The second important factor in making our advertising effective is the message it carries. What does our advertising say? Is it persuasive, or poorly thought out? Is it well stated, or overstated? It has been said that advertising consists of three factors, "What to say," "How to say it," and "Where to say it;" and without question the most important of these factors is the first, "What to say." The whole purpose of our advertising is to make the message reach the public, and to make people act upon it. However, it is not only important to know what to say, but it is just as important to know what not to say, for it is possible to say too much, to overrate and overstate and give the public the impression of insincerity.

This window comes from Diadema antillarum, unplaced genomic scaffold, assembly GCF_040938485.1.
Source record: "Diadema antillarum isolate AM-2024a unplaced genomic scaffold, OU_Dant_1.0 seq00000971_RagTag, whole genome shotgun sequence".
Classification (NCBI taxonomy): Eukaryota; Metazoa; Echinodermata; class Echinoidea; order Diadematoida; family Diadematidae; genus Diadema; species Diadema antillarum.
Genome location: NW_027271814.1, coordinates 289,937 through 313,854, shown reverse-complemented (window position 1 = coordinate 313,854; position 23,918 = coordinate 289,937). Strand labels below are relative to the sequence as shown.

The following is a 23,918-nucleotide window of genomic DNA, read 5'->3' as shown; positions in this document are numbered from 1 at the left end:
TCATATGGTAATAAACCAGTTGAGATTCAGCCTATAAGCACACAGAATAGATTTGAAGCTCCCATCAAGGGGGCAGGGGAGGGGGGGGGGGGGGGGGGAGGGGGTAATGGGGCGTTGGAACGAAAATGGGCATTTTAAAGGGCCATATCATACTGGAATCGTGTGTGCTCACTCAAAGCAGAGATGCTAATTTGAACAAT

Whether or not we use a film to open our series, the time will come when we have to advertise our first subject. When that time comes, let us bear in mind a principle as vital today as ever—the title of our subject is the most important item in our advertising. That title represents the reason you want people to come to your meeting. It must interest. It must appeal. It must pull. A good title is worth many hours of thought. We may have the best hall in town, but if we don't have something that people want to hear, then they will not come.
I was interested in the hundreds of titles recently published in THE MINISTRY. There were many excellent titles in that list but at the same time I felt there were many that would never attract a large audience. Especially in the opening weeks of a series are "pulling titles" essential. The second factor in effective advertising, then, is a message that is well worded.